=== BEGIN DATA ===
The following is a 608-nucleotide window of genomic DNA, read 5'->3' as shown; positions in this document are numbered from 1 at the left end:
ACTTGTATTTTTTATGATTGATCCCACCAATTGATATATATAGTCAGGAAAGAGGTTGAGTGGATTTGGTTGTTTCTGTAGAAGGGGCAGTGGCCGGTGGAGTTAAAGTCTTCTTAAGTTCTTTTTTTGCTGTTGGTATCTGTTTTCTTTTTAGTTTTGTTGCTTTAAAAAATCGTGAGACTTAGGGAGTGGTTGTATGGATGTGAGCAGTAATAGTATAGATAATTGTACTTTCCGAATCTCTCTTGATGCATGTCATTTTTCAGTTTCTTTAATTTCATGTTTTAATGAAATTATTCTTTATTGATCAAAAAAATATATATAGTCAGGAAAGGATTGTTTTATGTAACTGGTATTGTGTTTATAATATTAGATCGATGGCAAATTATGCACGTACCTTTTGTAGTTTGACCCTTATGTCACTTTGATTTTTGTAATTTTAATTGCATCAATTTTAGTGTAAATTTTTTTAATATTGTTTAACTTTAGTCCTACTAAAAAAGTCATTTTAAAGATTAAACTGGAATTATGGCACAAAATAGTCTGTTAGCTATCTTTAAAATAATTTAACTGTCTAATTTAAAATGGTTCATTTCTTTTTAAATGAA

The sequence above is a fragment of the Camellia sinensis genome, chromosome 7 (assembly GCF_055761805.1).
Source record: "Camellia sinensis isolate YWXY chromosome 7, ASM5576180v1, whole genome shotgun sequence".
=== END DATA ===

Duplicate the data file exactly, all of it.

The following is a 608-nucleotide window of genomic DNA, read 5'->3' as shown; positions in this document are numbered from 1 at the left end:
ACTTGTATTTTTTATGATTGATCCCACCAATTGATATATATAGTCAGGAAAGAGGTTGAGTGGATTTGGTTGTTTCTGTAGAAGGGGCAGTGGCCGGTGGAGTTAAAGTCTTCTTAAGTTCTTTTTTTGCTGTTGGTATCTGTTTTCTTTTTAGTTTTGTTGCTTTAAAAAATCGTGAGACTTAGGGAGTGGTTGTATGGATGTGAGCAGTAATAGTATAGATAATTGTACTTTCCGAATCTCTCTTGATGCATGTCATTTTTCAGTTTCTTTAATTTCATGTTTTAATGAAATTATTCTTTATTGATCAAAAAAATATATATAGTCAGGAAAGGATTGTTTTATGTAACTGGTATTGTGTTTATAATATTAGATCGATGGCAAATTATGCACGTACCTTTTGTAGTTTGACCCTTATGTCACTTTGATTTTTGTAATTTTAATTGCATCAATTTTAGTGTAAATTTTTTTAATATTGTTTAACTTTAGTCCTACTAAAAAAGTCATTTTAAAGATTAAACTGGAATTATGGCACAAAATAGTCTGTTAGCTATCTTTAAAATAATTTAACTGTCTAATTTAAAATGGTTCATTTCTTTTTAAATGAA

The sequence above is a fragment of the Camellia sinensis genome, chromosome 7 (assembly GCF_055761805.1).
Source record: "Camellia sinensis isolate YWXY chromosome 7, ASM5576180v1, whole genome shotgun sequence".